Most people associate cockroaches with filth and unsanitary conditions. However, cockroaches also can invade well-kept homes. Cockroaches haven't been associated with any major disease outbreaks in the United States. But they can cause allergic reactions if people come in contact with contaminated food or house dust containing their feces.
The cockroach egg case is usually the size and shape of a bean. Young cockroaches appear similar to adults but are smaller and wingless. Most cockroaches are active at night. If you see cockroaches in the daytime, it's an indication of a heavier infestation. Cockroaches will hide in cracks and crevices and eat anything of plant or animal origin. The most common cockroaches in Colorado are the German, American, brown-banded, Oriental and wood cockroach. They range in length from one-half inch to two inches.
Prevention and sanitation are the best management practices to control cockroach infestations. Caulking cracks and crevices, and cleaning up food particles, grease, unwashed dishes, pet food dishes and other items will discourage cockroaches from establishing themselves. Cleaning around kitchen pipes and recycling or discarding old newspapers, boxes and rags will prevent cockroaches from hiding in these areas.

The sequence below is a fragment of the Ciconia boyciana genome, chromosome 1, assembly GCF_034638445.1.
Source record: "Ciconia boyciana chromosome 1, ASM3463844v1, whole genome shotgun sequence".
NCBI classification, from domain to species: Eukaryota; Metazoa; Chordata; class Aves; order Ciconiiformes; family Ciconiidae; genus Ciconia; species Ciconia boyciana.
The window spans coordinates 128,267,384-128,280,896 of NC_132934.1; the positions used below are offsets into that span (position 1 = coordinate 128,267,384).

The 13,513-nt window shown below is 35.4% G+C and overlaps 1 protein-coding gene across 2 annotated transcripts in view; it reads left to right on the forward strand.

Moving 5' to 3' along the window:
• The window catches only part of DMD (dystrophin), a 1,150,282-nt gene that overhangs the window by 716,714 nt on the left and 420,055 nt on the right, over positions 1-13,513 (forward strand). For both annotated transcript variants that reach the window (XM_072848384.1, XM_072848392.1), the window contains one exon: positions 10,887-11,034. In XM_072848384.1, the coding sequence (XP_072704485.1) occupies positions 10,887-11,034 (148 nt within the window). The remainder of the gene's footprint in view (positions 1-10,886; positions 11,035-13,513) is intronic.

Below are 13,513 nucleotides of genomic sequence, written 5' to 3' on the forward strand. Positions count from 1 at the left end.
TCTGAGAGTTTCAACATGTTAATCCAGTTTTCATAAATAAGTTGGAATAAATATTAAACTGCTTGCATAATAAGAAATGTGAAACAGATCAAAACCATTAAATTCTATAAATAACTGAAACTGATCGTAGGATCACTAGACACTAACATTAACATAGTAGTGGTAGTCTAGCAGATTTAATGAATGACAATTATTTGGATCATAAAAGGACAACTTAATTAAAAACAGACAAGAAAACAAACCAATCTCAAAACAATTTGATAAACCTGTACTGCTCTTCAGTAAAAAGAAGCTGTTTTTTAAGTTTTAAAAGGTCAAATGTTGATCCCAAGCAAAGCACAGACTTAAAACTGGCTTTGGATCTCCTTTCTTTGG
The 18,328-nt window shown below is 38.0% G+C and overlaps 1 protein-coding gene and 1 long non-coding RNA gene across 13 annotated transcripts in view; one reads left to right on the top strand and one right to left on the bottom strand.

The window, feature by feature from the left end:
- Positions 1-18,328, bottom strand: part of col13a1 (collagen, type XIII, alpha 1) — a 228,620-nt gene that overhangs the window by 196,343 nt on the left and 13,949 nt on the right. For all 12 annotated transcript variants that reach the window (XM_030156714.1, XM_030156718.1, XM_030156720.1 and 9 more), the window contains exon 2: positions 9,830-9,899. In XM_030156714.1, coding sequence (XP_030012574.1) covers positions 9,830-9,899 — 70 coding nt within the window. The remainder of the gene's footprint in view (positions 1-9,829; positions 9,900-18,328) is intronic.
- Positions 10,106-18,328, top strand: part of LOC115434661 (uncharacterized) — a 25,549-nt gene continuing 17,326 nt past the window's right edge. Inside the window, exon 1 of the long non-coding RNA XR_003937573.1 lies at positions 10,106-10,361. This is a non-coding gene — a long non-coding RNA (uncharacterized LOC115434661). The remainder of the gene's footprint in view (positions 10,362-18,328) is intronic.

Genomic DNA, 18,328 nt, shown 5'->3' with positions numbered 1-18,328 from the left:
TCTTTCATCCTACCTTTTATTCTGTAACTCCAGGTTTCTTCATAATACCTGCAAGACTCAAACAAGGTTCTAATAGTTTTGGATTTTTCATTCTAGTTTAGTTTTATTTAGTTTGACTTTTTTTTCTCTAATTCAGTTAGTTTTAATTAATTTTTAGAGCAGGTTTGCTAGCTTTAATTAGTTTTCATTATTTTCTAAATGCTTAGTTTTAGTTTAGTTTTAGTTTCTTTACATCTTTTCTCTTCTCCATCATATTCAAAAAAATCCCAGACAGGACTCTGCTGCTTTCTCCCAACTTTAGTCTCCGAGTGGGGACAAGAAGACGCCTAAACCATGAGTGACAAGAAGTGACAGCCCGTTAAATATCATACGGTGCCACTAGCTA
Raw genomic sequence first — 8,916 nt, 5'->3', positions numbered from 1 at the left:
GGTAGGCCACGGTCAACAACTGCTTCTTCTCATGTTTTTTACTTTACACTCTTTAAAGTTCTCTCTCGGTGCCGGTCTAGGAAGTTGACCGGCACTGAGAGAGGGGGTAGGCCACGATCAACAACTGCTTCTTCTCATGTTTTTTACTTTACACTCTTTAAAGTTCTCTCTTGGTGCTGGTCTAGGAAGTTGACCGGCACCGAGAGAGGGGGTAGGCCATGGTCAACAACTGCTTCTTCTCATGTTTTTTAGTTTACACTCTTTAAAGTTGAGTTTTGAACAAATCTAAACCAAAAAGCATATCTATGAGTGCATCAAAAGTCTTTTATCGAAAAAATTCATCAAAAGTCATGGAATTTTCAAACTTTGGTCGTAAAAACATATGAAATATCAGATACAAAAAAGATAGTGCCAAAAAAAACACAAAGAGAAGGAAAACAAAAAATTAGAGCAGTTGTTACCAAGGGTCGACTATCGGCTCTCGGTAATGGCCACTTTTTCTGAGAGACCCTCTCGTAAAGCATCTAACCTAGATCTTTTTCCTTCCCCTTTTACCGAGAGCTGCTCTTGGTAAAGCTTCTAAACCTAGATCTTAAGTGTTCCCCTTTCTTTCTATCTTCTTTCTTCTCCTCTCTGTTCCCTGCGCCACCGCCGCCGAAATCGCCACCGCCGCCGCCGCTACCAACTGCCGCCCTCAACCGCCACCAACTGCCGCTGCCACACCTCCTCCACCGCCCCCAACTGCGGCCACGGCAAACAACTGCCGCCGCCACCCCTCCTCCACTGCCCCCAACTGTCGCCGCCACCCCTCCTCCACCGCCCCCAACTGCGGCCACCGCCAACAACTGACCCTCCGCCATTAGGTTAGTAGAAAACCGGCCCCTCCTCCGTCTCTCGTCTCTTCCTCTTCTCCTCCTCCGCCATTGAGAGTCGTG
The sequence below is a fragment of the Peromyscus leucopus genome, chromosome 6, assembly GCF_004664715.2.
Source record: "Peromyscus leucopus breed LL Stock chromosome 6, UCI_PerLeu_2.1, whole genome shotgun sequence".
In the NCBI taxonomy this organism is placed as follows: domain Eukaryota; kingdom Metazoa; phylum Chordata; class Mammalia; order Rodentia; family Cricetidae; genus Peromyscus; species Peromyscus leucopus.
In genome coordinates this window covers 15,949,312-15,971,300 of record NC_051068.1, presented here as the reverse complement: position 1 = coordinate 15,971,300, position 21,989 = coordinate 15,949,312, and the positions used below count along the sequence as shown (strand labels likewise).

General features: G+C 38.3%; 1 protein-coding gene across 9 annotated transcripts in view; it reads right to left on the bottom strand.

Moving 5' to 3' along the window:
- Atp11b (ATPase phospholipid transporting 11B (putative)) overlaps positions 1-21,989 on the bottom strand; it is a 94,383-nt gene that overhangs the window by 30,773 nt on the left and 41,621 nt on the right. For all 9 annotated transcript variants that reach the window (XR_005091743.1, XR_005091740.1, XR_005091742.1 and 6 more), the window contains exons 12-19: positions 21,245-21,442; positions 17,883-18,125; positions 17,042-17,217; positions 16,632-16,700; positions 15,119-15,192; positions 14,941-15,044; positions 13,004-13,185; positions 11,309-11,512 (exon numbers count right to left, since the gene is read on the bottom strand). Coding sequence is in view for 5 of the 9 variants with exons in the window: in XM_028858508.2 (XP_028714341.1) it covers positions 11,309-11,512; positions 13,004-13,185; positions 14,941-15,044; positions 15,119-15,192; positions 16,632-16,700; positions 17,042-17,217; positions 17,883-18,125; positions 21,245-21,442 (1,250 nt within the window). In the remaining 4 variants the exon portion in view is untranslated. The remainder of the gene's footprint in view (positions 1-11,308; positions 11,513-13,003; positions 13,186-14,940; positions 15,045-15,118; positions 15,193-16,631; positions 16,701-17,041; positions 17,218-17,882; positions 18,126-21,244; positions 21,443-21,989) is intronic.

You can use cockroach traps and insecticidal sprays and dusts if a cockroach infestation is established. Traps can help locate cockroaches, but they won't eliminate an infestation. Orthene, Permethrin, Cyfluthrin or Baygon can be applied once you pinpoint the location of the infestation.
If the infestation is severe, a professional, pest-control service may be necessary.
For more information, see the following Colorado State University Extension fact sheet(s).
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Updated Tuesday, July 22, 2014